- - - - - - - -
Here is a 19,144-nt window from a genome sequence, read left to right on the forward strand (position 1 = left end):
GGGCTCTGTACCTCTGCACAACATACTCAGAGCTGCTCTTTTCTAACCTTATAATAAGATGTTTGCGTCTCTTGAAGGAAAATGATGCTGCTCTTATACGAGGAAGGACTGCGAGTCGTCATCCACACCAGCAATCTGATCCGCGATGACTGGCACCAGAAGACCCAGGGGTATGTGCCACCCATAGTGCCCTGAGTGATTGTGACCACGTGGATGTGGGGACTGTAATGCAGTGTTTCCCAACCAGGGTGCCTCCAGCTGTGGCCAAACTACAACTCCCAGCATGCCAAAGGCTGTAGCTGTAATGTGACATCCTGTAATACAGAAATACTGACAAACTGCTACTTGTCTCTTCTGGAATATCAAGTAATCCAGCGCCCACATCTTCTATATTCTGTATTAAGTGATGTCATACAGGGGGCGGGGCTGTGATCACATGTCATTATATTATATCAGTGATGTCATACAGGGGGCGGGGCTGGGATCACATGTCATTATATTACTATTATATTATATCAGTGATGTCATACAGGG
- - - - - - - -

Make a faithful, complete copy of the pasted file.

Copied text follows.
Here is a 19,144-nt window from a genome sequence, read left to right on the forward strand (position 1 = left end):
GGGCTCTGTACCTCTGCACAACATACTCAGAGCTGCTCTTTTCTAACCTTATAATAAGATGTTTGCGTCTCTTGAAGGAAAATGATGCTGCTCTTATACGAGGAAGGACTGCGAGTCGTCATCCACACCAGCAATCTGATCCGCGATGACTGGCACCAGAAGACCCAGGGGTATGTGCCACCCATAGTGCCCTGAGTGATTGTGACCACGTGGATGTGGGGACTGTAATGCAGTGTTTCCCAACCAGGGTGCCTCCAGCTGTGGCCAAACTACAACTCCCAGCATGCCAAAGGCTGTAGCTGTAATGTGACATCCTGTAATACAGAAATACTGACAAACTGCTACTTGTCTCTTCTGGAATATCAAGTAATCCAGCGCCCACATCTTCTATATTCTGTATTAAGTGATGTCATACAGGGGGCGGGGCTGTGATCACATGTCATTATATTATATCAGTGATGTCATACAGGGGGCGGGGCTGGGATCACATGTCATTATATTACTATTATATTATATCAGTGATGTCATACAGGG